Once youngsters get melodramatic moral ideas into their heads, they need the moderating influence of adults to bring them back to moral reality. Many American kids, troubled or healthy, don’t receive that protection. As we saw in Chapter Four, there is a breakdown in childhood protection all around us, a breakdown that hits violent boys hardest because they are most in need of protection.

In some cases this breakdown takes the form of adults who care for kids by training them to shoot down living beings — albeit usually with the intention that they limit their shooting to animals. The breakdown also comes when adults saturate kids with vivid media images glorifying violence as the legitimate solution to all problems and provide them with point-and-shoot video games that desensitize them to the act of killing. It comes when adults fail to take seriously and respond effectively to early signs of trouble that often are quite dramatic — for example, threatening statements, revenge fantasies, and acts of cruelty to animals. And finally, the breakdown in childhood protection comes when adults leave children too much to their own devices — home alone, either literally or figuratively. All this leads to a breakdown of adult authority and greater reliance by kids on peer influences and the violent culture of the mass media, a recipe for moral retardation. When this happens to boys in general the result is sad, taking the form of alienation, aggression, and the obnoxiousness that we so commonly refer to as disrespect for one’s elders. But, most dangerously, when it happens to vulnerable boys, it exposes them to a do-it-yourself morality. And when it occurs in the context of shame and existential crisis, killing becomes the right thing to do “on stage” for such a boy’s imaginary audience, no matter how big a mistake it may be offstage, where the real-world consequences must be faced.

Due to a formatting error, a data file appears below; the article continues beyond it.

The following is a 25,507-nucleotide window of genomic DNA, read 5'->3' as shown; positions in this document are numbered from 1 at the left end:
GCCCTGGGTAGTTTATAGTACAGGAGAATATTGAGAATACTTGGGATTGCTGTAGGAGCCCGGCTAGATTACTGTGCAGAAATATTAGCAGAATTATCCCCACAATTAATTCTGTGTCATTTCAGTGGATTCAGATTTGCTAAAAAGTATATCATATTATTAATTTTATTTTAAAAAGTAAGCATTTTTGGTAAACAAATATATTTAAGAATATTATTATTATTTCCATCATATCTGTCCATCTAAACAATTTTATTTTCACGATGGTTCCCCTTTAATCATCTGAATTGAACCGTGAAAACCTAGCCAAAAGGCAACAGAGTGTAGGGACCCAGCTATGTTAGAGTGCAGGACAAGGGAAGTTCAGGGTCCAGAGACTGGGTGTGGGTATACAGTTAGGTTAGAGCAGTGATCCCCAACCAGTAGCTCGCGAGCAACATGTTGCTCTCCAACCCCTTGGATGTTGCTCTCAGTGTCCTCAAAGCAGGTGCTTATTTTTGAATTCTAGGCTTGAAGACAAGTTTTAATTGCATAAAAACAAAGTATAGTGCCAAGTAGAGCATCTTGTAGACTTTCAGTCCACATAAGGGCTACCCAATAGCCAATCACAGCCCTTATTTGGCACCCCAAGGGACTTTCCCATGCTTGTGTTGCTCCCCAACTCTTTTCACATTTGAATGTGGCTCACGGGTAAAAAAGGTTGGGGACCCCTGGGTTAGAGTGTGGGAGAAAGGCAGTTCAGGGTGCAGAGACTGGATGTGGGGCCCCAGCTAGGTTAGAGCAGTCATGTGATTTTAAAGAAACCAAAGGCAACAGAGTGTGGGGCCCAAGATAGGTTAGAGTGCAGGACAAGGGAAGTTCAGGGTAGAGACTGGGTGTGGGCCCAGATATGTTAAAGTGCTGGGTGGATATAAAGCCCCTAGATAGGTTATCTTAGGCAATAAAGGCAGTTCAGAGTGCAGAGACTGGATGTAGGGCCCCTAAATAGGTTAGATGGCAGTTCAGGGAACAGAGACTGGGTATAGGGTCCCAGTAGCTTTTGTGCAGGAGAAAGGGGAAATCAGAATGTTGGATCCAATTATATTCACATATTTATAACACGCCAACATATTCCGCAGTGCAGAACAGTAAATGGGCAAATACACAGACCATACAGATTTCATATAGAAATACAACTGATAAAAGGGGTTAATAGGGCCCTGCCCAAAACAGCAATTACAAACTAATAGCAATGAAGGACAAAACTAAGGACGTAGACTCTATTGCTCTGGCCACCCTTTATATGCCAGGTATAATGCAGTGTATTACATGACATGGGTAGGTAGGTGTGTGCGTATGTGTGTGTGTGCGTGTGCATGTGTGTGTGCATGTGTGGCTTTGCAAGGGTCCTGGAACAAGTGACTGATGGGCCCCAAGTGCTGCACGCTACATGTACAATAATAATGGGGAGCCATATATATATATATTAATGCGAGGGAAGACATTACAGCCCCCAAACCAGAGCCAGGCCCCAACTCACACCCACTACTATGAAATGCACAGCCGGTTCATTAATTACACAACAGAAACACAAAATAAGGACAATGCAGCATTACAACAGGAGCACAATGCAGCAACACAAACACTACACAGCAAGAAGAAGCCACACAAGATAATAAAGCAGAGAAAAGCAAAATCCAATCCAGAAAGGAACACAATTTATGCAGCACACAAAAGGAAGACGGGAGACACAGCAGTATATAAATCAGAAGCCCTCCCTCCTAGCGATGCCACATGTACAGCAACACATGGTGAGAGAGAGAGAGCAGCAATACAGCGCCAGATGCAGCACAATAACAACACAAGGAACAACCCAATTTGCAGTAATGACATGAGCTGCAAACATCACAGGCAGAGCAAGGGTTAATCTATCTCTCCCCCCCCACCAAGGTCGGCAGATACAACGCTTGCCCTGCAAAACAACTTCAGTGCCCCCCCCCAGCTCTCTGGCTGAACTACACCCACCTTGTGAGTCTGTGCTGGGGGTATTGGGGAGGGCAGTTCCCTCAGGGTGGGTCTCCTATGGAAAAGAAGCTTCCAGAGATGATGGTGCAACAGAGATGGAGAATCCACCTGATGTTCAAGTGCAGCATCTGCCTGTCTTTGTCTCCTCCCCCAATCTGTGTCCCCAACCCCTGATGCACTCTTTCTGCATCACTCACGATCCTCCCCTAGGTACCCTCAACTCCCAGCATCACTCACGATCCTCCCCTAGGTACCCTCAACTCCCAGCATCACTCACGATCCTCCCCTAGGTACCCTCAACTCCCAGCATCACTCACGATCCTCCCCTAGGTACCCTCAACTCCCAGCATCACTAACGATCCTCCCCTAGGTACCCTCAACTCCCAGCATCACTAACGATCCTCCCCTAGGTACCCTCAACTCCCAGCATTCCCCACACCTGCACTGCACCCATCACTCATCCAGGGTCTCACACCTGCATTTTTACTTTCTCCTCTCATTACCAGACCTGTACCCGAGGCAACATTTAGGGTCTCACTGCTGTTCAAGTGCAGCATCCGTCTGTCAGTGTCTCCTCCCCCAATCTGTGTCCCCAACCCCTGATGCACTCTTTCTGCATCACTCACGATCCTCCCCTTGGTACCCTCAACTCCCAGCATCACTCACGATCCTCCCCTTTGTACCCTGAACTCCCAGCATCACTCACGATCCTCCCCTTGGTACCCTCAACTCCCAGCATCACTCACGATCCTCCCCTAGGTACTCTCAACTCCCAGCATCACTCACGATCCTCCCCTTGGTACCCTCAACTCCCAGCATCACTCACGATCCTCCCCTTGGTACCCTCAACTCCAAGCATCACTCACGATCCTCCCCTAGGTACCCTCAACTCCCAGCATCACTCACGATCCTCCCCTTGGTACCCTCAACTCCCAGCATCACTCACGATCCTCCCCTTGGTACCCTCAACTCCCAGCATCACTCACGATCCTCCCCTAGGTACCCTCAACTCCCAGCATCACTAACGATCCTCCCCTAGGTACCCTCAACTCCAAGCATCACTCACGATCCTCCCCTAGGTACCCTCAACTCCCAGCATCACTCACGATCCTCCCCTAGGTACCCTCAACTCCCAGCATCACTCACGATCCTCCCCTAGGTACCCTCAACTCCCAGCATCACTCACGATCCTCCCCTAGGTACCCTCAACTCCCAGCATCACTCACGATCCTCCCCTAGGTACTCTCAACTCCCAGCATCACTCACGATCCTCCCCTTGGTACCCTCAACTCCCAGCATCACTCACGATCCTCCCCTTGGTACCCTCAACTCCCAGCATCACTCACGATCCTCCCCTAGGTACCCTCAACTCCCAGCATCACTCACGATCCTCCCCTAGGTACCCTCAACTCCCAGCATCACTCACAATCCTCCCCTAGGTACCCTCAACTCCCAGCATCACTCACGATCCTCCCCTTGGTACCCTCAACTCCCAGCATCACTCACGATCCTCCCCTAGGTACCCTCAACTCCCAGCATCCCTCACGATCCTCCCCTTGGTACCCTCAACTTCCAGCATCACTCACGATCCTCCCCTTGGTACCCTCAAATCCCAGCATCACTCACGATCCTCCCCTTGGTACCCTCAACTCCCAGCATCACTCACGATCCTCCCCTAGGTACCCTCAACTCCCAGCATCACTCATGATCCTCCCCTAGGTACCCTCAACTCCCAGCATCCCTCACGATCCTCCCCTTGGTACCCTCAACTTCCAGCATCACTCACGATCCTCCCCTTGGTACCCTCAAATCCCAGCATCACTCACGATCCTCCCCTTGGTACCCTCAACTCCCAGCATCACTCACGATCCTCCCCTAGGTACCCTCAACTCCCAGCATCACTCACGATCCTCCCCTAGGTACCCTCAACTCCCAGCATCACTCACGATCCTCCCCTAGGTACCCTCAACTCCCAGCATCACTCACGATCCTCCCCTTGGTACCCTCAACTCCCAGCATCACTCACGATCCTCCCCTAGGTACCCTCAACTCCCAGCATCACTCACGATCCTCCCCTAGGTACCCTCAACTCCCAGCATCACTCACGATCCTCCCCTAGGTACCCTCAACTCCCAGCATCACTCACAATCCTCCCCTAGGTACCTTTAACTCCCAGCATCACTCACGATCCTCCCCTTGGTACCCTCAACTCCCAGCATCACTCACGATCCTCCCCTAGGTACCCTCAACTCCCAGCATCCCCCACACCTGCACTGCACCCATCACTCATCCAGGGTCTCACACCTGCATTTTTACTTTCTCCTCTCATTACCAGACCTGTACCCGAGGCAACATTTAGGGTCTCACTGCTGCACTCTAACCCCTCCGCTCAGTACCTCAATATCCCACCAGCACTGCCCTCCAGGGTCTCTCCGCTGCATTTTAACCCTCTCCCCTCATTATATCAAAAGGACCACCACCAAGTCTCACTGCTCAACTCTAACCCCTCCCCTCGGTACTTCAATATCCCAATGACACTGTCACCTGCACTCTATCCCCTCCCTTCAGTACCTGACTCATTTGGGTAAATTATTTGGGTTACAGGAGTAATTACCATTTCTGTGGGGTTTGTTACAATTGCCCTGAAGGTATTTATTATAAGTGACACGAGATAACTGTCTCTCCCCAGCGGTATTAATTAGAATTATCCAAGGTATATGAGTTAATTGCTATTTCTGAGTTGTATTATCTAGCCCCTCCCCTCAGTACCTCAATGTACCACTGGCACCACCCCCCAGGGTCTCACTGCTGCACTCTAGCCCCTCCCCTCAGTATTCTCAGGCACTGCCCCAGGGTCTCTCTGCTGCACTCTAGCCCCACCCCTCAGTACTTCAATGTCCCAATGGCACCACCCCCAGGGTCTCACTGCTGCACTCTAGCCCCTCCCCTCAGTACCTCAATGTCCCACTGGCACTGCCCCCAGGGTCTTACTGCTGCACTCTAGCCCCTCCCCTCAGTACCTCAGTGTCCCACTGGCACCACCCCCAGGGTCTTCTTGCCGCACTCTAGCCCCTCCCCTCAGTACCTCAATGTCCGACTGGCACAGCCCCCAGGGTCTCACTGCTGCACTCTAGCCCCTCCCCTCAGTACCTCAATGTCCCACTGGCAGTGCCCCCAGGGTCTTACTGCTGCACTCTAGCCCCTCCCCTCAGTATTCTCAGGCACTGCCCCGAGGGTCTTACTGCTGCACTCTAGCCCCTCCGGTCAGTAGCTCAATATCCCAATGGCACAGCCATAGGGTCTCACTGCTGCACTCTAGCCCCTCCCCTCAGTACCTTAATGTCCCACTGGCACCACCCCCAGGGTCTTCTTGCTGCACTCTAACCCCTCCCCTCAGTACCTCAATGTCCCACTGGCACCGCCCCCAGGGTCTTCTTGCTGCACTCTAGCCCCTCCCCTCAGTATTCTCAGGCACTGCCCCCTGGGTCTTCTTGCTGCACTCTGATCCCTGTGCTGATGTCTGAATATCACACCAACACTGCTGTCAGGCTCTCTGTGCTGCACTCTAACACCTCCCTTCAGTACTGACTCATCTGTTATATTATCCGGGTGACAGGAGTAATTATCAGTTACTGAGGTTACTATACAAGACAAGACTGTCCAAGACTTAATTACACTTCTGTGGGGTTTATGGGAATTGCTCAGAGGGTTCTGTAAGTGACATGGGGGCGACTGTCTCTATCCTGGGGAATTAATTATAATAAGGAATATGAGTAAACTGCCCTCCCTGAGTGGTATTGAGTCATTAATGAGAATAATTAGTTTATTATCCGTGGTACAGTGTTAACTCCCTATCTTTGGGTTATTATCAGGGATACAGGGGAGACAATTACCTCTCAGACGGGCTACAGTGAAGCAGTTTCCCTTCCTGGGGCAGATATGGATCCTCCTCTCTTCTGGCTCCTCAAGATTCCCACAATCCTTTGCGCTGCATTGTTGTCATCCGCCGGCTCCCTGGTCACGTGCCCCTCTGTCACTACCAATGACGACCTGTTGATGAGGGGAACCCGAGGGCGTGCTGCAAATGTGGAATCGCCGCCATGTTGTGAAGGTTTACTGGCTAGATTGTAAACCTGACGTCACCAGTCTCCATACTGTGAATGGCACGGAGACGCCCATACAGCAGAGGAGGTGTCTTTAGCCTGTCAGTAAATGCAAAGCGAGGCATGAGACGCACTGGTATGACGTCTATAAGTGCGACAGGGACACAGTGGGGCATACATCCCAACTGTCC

Moral development is the process through which children learn the rules of conduct in their society and learn to act upon these rules. But this learning must take place in the heart as well as in the head. Without adequate adult buffering and limit setting, the moral behavior of children is left in the hands of children themselves, where their own feelings and thoughts are the last line of defense.